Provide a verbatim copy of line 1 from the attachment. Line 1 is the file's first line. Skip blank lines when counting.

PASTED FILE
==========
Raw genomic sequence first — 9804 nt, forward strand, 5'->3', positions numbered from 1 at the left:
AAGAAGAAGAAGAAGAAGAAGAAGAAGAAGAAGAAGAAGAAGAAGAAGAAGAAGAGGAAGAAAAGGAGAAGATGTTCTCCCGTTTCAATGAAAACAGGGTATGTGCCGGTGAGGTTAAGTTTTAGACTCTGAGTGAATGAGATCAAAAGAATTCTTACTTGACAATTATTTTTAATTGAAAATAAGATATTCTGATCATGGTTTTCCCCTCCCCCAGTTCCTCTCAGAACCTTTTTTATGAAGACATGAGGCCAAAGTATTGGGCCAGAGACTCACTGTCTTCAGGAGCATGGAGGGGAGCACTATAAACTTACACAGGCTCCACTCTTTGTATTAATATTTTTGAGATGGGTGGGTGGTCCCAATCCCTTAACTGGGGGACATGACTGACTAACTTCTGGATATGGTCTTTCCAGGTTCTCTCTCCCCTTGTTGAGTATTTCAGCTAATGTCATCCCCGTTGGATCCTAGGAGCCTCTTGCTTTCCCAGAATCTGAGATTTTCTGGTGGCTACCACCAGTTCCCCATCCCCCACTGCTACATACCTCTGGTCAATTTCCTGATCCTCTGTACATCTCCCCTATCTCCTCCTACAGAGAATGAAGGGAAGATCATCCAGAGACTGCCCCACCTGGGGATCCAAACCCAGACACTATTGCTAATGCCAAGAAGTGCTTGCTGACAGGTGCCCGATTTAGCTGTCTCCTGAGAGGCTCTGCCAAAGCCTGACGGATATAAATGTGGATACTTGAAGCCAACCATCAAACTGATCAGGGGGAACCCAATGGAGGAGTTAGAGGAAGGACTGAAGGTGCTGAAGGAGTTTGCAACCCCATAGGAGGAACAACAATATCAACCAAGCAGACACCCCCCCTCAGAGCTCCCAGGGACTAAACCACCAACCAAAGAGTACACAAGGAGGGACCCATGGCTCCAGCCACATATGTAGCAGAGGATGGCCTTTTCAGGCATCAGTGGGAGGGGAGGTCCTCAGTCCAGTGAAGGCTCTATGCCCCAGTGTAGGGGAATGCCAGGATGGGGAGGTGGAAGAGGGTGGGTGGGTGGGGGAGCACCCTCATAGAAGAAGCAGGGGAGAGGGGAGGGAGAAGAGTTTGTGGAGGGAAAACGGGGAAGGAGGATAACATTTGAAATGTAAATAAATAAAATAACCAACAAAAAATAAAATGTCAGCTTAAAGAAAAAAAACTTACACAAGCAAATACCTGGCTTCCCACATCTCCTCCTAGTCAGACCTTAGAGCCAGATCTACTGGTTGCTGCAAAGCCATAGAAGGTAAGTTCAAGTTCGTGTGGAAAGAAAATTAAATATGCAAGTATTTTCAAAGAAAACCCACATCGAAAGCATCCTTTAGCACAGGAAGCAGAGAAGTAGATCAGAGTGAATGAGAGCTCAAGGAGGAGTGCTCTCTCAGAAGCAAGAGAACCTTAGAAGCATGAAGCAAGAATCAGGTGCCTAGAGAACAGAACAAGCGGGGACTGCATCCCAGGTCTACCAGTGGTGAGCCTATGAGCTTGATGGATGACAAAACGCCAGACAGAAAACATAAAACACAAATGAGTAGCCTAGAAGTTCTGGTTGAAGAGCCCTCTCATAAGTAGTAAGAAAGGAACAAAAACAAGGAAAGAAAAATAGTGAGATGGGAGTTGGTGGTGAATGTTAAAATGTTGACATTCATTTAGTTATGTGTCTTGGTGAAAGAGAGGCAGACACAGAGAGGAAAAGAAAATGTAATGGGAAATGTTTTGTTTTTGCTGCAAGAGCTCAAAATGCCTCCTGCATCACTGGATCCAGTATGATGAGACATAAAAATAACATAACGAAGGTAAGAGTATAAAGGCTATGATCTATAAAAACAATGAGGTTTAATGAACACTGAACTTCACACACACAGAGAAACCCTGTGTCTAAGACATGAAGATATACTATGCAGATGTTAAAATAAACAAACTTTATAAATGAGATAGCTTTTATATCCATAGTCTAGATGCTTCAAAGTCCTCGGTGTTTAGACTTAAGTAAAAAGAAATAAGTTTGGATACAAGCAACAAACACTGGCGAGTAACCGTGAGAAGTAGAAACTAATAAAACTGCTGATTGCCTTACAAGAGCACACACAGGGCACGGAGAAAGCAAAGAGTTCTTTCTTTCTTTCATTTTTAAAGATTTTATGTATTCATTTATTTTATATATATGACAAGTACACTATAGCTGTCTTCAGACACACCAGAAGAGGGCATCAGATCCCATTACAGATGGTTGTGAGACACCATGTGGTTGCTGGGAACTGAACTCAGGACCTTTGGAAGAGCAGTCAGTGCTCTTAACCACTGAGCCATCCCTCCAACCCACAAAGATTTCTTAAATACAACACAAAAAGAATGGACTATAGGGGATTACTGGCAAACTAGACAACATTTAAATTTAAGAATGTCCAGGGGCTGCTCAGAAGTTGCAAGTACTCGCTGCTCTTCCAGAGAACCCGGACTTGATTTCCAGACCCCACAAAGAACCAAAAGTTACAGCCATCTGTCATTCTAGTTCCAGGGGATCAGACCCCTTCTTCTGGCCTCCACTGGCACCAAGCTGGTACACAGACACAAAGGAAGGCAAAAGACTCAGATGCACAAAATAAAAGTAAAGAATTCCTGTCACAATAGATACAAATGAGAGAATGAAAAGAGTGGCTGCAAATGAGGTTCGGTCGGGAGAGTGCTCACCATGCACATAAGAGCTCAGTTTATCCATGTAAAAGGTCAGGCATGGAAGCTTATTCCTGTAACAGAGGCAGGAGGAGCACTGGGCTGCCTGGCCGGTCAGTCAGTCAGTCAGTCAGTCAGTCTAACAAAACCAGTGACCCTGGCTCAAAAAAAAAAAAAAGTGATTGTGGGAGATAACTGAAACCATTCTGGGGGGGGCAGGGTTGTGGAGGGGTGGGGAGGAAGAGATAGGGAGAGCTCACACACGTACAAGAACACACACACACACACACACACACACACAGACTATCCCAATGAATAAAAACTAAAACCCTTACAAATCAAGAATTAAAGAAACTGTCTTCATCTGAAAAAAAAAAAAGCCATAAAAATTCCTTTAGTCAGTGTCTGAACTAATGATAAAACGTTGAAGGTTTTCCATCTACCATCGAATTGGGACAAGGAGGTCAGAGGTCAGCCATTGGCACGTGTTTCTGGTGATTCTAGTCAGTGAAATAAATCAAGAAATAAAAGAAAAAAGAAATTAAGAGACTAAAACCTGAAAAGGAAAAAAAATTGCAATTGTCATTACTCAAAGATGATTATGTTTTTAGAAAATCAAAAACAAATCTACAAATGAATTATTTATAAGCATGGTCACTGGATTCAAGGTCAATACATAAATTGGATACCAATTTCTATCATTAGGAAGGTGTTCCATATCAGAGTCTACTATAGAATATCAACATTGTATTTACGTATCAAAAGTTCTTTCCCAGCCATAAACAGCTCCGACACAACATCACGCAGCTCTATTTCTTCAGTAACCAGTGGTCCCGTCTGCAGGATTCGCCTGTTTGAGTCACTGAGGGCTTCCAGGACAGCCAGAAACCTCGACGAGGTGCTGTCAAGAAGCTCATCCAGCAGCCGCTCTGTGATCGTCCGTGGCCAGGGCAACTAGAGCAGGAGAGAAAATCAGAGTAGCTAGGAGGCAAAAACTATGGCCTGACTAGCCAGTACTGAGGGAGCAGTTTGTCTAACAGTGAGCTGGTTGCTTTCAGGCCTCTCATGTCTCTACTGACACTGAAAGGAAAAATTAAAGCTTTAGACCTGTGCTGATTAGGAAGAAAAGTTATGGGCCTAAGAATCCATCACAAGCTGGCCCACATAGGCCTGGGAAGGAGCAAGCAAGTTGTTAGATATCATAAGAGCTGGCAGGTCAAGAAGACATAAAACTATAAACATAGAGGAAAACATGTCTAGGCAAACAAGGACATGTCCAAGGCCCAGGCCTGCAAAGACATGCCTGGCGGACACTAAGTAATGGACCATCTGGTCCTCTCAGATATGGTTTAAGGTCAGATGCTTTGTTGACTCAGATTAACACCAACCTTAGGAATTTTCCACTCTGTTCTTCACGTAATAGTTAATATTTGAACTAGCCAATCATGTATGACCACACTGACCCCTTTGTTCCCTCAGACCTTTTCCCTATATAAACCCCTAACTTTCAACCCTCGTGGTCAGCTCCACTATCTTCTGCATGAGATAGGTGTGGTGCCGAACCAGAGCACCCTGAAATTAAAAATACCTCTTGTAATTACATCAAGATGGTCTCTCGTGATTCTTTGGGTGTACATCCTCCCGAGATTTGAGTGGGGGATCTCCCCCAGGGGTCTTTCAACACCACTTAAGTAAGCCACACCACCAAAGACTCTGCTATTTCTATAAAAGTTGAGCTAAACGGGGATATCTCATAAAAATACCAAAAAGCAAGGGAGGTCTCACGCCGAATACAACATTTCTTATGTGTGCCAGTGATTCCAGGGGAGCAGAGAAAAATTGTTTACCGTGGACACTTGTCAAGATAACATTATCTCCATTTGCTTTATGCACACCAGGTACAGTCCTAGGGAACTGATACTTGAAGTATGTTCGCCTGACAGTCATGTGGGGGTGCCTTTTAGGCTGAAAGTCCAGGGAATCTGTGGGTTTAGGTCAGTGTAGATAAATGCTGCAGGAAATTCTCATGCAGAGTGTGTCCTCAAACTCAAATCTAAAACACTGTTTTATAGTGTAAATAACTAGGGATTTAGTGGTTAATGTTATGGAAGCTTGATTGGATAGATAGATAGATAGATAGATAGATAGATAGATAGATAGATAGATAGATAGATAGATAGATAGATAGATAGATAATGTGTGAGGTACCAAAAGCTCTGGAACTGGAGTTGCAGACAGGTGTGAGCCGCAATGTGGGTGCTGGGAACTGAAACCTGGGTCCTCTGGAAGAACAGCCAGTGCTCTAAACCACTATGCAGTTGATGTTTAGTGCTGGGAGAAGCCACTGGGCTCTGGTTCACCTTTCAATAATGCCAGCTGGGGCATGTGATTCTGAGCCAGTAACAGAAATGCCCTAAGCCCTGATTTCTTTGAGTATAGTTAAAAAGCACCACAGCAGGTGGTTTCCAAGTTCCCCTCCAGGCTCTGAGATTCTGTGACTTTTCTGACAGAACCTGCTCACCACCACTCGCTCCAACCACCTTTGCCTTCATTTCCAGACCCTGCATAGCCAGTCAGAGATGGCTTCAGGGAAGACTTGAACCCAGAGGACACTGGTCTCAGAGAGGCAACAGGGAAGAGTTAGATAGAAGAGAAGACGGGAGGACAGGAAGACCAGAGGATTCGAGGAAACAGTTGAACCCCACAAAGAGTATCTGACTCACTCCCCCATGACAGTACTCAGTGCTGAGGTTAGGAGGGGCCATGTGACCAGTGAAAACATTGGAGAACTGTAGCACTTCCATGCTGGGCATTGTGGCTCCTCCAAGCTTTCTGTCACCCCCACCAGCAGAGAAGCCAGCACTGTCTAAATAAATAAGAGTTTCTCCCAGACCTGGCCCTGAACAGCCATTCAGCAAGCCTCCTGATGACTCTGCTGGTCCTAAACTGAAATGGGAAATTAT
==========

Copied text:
Raw genomic sequence first — 9804 nt, forward strand, 5'->3', positions numbered from 1 at the left: